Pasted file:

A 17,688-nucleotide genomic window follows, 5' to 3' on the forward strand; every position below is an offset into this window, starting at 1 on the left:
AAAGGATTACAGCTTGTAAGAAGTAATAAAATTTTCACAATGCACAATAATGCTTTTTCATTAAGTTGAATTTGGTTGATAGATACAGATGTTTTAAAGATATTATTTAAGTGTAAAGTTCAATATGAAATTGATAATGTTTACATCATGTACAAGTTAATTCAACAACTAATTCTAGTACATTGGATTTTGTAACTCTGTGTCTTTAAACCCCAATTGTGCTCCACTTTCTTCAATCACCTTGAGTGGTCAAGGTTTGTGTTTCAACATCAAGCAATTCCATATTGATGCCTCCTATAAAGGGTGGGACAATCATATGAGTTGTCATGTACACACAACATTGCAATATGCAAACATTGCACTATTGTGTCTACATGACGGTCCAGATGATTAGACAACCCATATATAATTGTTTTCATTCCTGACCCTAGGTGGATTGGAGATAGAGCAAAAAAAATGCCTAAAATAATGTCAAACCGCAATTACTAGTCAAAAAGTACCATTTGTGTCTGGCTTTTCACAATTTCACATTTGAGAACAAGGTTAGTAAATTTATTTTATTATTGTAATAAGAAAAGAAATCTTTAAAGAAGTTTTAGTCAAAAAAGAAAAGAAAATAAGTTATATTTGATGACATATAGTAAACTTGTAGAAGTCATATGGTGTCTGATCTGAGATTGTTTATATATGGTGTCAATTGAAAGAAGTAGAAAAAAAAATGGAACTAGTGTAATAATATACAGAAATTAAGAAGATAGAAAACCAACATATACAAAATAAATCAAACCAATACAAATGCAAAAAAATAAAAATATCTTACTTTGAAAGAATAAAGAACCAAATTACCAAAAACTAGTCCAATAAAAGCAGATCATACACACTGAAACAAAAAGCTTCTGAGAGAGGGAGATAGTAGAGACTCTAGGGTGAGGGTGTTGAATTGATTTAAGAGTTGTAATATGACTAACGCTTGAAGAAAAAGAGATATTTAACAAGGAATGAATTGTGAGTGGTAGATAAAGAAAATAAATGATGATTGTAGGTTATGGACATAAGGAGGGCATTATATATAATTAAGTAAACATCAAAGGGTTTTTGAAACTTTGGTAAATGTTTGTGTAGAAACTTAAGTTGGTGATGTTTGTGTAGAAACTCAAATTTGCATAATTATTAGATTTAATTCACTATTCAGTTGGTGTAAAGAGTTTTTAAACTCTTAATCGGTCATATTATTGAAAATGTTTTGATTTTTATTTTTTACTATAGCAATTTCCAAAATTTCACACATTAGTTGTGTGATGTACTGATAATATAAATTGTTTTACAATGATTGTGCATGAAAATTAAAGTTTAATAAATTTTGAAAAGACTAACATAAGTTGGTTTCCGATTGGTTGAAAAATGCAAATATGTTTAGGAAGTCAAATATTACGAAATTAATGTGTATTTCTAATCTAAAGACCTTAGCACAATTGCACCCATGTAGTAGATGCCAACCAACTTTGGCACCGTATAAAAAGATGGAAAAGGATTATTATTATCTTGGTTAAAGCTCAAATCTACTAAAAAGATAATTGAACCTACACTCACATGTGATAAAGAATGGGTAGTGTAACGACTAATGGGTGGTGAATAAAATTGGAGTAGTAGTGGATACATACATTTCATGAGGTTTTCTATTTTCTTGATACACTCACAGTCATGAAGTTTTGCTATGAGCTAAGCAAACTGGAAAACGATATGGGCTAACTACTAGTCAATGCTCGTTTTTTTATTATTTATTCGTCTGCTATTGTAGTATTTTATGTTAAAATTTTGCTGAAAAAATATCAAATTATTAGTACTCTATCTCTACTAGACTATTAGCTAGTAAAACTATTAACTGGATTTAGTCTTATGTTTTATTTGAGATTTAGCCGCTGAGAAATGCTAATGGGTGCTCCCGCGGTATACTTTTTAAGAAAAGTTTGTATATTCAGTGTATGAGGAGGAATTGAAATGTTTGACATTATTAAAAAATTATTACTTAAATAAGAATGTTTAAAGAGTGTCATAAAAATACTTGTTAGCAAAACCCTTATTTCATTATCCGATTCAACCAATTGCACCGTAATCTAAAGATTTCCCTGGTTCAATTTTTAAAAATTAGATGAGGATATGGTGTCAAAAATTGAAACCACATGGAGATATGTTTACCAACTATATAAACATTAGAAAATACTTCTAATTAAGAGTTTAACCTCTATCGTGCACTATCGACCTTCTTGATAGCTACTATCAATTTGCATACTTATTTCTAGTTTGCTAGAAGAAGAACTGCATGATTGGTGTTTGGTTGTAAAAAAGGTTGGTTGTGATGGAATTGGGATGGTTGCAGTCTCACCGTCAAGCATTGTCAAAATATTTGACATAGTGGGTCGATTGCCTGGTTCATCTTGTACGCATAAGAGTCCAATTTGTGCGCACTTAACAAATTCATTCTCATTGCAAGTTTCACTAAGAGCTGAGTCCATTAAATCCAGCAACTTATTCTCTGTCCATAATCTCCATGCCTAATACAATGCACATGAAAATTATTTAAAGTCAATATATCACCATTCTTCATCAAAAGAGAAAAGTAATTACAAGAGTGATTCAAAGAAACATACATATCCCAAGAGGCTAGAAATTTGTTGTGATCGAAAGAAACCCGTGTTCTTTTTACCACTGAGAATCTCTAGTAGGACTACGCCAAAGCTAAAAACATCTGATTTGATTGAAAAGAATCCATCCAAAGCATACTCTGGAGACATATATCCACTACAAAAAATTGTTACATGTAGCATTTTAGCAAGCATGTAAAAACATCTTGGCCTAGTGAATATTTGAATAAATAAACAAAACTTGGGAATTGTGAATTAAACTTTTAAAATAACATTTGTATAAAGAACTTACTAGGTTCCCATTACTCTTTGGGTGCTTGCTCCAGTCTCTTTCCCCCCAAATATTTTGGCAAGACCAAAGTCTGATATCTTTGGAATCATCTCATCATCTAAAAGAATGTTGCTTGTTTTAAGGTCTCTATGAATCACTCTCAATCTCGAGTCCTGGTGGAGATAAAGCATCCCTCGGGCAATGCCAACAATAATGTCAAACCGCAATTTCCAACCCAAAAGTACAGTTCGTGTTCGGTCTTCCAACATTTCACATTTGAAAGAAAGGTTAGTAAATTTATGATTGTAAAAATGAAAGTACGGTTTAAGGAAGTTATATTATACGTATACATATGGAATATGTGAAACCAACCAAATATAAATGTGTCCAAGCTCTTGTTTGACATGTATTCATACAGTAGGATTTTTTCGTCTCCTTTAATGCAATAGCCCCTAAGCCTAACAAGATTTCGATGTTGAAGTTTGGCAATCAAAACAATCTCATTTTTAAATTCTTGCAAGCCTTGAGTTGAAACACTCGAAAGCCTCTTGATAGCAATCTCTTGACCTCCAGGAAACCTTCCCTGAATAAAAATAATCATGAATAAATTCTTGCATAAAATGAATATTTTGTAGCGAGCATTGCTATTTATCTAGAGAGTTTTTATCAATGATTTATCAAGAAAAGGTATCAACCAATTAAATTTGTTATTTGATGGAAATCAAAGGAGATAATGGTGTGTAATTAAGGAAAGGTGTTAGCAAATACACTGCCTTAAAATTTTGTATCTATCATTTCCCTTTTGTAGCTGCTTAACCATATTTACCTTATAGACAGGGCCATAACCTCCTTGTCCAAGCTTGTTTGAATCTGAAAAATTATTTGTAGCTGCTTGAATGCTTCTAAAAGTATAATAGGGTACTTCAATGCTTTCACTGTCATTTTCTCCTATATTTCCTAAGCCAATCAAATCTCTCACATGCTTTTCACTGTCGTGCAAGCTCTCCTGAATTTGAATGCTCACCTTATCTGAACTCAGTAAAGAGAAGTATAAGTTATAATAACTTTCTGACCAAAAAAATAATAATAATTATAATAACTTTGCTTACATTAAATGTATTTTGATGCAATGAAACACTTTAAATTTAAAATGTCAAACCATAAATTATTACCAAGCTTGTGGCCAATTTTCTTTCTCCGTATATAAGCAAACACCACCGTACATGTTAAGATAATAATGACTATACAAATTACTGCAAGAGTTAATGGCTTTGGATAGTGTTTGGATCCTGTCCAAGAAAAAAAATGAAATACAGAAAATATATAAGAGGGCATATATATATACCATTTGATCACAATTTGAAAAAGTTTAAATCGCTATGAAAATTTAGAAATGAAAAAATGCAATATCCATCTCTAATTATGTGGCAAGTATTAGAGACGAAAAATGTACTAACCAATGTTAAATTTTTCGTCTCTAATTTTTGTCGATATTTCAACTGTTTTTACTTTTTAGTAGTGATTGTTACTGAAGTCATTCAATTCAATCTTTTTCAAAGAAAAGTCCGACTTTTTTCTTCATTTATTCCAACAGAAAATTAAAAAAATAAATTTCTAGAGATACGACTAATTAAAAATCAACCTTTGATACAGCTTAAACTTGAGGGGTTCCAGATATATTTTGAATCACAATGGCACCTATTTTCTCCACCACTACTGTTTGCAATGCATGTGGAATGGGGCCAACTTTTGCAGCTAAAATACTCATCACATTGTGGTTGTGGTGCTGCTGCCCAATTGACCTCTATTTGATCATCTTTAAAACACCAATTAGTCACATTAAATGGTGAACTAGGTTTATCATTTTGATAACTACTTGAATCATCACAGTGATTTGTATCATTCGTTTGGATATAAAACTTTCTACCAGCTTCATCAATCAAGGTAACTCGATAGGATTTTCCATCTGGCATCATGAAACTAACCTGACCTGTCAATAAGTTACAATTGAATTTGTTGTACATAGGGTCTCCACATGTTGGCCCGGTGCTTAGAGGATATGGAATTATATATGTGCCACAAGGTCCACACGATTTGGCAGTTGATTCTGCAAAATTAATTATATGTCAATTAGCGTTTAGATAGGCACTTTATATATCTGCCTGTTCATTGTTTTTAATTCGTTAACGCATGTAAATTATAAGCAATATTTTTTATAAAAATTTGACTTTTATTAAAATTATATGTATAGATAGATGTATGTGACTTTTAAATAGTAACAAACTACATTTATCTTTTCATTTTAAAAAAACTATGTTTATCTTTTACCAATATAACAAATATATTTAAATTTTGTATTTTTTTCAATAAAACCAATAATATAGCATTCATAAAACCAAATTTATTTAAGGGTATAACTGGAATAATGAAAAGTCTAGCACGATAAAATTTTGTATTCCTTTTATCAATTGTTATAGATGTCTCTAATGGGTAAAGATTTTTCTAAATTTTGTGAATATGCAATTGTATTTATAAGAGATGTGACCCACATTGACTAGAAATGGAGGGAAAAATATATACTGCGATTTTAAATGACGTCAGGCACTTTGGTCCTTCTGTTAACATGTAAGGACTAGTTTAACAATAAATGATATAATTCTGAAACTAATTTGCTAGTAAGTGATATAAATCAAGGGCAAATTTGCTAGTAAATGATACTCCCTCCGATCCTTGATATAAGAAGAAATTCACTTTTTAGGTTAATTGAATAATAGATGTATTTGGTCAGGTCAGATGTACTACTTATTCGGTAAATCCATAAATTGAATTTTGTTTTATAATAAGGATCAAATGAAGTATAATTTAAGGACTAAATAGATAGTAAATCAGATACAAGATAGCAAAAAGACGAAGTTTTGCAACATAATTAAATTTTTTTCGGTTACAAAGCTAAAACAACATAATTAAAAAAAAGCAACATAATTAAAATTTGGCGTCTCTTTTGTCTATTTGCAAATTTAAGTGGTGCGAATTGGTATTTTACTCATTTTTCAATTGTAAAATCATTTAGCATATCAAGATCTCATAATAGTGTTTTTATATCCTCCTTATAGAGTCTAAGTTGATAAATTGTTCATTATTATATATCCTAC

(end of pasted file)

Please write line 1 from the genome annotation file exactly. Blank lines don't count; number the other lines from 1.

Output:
A 17,688-nucleotide genomic window follows, 5' to 3' on the forward strand; every position below is an offset into this window, starting at 1 on the left: